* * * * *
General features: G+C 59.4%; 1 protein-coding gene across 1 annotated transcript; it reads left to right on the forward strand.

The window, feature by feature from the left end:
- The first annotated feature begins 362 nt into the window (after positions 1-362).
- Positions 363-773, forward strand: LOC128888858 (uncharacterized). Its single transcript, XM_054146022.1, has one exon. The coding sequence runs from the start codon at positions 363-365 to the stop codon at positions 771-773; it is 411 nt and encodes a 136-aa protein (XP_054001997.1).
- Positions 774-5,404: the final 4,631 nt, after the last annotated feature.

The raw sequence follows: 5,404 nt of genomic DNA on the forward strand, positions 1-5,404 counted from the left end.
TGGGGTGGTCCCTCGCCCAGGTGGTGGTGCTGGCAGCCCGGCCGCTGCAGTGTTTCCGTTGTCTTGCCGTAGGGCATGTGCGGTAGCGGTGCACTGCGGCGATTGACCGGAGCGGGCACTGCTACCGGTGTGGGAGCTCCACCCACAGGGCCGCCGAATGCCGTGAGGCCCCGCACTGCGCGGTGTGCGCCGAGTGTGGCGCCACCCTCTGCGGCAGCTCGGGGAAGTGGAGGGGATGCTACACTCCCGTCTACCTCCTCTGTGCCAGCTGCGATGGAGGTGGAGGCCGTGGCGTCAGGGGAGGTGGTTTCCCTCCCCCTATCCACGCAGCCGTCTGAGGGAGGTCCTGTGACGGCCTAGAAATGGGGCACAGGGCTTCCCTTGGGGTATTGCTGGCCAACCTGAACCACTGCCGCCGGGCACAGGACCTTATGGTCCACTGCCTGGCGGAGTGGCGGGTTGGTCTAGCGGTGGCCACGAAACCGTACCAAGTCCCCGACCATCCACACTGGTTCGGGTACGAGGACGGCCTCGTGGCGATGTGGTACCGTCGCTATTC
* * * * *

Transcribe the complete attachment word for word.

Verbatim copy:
General features: G+C 59.4%; 1 protein-coding gene across 1 annotated transcript; it reads left to right on the forward strand.

The window, feature by feature from the left end:
- The first annotated feature begins 362 nt into the window (after positions 1-362).
- Positions 363-773, forward strand: LOC128888858 (uncharacterized). Its single transcript, XM_054146022.1, has one exon. The coding sequence runs from the start codon at positions 363-365 to the stop codon at positions 771-773; it is 411 nt and encodes a 136-aa protein (XP_054001997.1).
- Positions 774-5,404: the final 4,631 nt, after the last annotated feature.

The raw sequence follows: 5,404 nt of genomic DNA on the forward strand, positions 1-5,404 counted from the left end.
TGGGGTGGTCCCTCGCCCAGGTGGTGGTGCTGGCAGCCCGGCCGCTGCAGTGTTTCCGTTGTCTTGCCGTAGGGCATGTGCGGTAGCGGTGCACTGCGGCGATTGACCGGAGCGGGCACTGCTACCGGTGTGGGAGCTCCACCCACAGGGCCGCCGAATGCCGTGAGGCCCCGCACTGCGCGGTGTGCGCCGAGTGTGGCGCCACCCTCTGCGGCAGCTCGGGGAAGTGGAGGGGATGCTACACTCCCGTCTACCTCCTCTGTGCCAGCTGCGATGGAGGTGGAGGCCGTGGCGTCAGGGGAGGTGGTTTCCCTCCCCCTATCCACGCAGCCGTCTGAGGGAGGTCCTGTGACGGCCTAGAAATGGGGCACAGGGCTTCCCTTGGGGTATTGCTGGCCAACCTGAACCACTGCCGCCGGGCACAGGACCTTATGGTCCACTGCCTGGCGGAGTGGCGGGTTGGTCTAGCGGTGGCCACGAAACCGTACCAAGTCCCCGACCATCCACACTGGTTCGGGTACGAGGACGGCCTCGTGGCGATGTGGTACCGTCGCTATTC